A woman may also worry about their physical and sexual attraction after a mastectomy, such as being accepted by her partner and concerned about still being able to sexually please her partner. In addition to these feelings of self-consciousness, some women experience weight gain, problems with breast sensitivity, joint pain, muscle stiffness, and chronic pain in the chest and shoulders after surgeryâall of which may affect enjoyment in many different types of activities, including intimacy. It's important to note that breast cancer surgery does not physically decrease a woman's libido (sex drive) or ability to become aroused. In fact, women with early-stage breast cancer treatment often report the same quality of life one year after surgery as women who never had breast cancer.
Breast prosthesis and reconstruction
Women have various options for restoring the look and feel of a breast. One is the use of a breast prosthesis. Also called a breast form, a prosthesis is a natural-feeling artificial breast. It comes in a variety of shapes, sizes, colors, and textures and is made of silicone gel, foam, or fiberfill. A breast prosthesis can be custom-fitted or prefitted into a bra, undergarment, and bathing suit for instant, painless reshaping of the chest that resembles a natural breast. The prosthesis can be worn against the skin, inside the pocket of a mastectomy bra, mastectomy swimsuit, or other garment, or attached with an adhesive directly to the chest wall. Learn more about choosing a breast prosthesis.
Another option is breast reconstruction, a surgical option to rebuild and restore the appearance of a natural breast. Sometimes, a plastic surgeon can reconstruct the remaining tissue to resemble a natural breast, with or without rebuilding the nipple and areola (ring of darker skin that surrounds the nipple). Breast reconstructive surgery may be done at the time of mastectomy (called immediate reconstruction) or months or years later (called delayed reconstruction).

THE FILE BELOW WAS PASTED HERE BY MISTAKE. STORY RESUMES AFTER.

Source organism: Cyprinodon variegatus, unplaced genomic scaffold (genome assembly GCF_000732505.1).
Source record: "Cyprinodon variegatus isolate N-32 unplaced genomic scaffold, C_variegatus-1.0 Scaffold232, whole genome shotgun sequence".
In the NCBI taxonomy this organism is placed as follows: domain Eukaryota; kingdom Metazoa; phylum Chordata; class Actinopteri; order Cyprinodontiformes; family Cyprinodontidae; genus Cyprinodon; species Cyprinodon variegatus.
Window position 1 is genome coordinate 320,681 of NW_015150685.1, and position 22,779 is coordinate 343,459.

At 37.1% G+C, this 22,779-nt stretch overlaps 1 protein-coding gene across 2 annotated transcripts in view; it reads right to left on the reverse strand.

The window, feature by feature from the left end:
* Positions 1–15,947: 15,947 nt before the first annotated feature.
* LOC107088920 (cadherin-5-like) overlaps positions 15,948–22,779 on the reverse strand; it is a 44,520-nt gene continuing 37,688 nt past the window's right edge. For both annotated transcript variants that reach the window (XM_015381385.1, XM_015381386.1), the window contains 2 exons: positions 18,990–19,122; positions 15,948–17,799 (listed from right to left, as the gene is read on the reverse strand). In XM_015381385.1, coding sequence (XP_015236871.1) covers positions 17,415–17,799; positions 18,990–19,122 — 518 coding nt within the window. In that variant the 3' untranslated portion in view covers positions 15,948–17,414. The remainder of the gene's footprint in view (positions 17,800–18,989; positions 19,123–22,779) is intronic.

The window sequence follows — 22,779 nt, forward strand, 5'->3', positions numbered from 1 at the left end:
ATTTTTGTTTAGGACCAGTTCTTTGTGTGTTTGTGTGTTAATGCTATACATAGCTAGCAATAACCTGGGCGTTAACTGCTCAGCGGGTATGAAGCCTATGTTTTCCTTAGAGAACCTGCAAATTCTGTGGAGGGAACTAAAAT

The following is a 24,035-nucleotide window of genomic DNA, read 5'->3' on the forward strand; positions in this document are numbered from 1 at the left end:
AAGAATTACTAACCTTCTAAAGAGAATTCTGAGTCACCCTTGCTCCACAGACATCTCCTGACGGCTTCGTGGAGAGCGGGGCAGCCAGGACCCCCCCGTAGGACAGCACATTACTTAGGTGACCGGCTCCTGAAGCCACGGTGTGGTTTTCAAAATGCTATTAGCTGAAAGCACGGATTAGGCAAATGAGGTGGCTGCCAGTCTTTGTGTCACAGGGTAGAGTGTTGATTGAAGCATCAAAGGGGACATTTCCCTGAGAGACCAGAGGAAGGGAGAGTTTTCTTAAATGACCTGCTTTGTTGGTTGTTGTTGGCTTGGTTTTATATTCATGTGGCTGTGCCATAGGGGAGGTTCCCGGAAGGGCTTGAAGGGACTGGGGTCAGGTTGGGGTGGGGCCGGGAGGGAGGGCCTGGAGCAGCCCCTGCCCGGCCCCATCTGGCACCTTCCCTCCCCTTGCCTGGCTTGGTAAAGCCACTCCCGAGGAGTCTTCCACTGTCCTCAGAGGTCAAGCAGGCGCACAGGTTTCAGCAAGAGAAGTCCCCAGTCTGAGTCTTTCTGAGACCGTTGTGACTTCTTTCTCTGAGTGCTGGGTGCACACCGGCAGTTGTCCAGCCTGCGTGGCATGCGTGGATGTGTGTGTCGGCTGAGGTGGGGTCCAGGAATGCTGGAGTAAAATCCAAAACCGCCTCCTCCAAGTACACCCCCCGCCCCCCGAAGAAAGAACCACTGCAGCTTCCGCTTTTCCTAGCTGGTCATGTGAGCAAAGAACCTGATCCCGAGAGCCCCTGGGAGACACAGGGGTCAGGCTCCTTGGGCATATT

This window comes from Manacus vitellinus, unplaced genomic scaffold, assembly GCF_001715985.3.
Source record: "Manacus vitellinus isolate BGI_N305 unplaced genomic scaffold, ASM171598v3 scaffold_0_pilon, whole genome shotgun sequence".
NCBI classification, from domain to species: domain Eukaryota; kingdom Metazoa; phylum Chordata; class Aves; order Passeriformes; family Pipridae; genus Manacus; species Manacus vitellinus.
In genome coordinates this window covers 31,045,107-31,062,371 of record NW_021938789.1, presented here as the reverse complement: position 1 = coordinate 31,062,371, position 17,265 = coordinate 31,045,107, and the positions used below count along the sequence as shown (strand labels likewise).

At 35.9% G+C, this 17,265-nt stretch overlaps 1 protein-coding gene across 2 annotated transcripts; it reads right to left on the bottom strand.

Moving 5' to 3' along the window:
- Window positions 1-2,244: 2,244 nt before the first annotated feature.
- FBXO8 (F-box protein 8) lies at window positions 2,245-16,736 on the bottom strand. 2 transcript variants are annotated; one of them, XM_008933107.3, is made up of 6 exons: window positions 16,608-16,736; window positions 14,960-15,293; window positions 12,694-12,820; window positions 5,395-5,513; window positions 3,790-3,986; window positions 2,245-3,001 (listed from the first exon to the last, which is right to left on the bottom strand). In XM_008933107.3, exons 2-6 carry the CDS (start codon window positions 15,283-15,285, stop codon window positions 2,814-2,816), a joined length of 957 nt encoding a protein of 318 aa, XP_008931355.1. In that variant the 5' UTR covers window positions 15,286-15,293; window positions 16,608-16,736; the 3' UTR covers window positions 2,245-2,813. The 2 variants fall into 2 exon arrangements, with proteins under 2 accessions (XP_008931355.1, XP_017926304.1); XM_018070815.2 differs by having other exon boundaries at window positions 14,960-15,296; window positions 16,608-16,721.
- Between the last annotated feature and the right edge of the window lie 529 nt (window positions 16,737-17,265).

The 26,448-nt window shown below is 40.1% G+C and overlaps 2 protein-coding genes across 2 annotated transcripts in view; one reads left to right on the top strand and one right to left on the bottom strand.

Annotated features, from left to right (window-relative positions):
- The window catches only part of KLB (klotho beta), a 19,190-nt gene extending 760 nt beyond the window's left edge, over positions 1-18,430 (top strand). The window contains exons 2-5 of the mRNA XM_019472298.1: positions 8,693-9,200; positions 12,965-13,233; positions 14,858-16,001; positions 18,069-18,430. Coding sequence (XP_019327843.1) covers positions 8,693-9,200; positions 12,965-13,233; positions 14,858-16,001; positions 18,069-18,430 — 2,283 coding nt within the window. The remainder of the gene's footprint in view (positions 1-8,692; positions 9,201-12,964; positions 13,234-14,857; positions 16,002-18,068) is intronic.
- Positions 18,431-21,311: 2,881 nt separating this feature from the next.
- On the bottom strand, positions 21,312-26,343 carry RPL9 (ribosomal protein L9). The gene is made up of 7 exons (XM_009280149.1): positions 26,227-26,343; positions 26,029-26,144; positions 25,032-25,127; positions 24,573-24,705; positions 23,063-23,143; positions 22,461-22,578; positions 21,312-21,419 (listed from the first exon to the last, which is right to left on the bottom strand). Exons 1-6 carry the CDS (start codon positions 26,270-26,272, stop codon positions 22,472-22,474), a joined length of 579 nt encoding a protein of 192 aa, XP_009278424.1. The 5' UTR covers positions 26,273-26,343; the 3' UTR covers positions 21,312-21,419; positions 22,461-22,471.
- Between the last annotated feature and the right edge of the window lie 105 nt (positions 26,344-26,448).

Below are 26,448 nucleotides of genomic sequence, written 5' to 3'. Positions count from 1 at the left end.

Reconstructive breast surgery is likely to scar the breast and may change the shape and size of the breasts. Restoring normal breast sensation is not possible with reconstructive surgery.
Choosing breast reconstructive surgery is a personal decision. Some women choose reconstructive surgery to re-establish breast symmetry, to regain normal breast contour, or to eliminate the need for a breast prosthesis. Discuss all options with your family, doctor, and surgical team before deciding on breast reconstructive surgery. Learn more about the different types of breast reconstruction surgery.
Recovering from breast cancer surgery requires a strong support system. Women should know they are not alone; other women have had similar experiences. Talking with other women, a counselor, or finding a support group may help women in dealing with the physical and emotional effects of a mastectomy.
Last Updated: October 10, 2011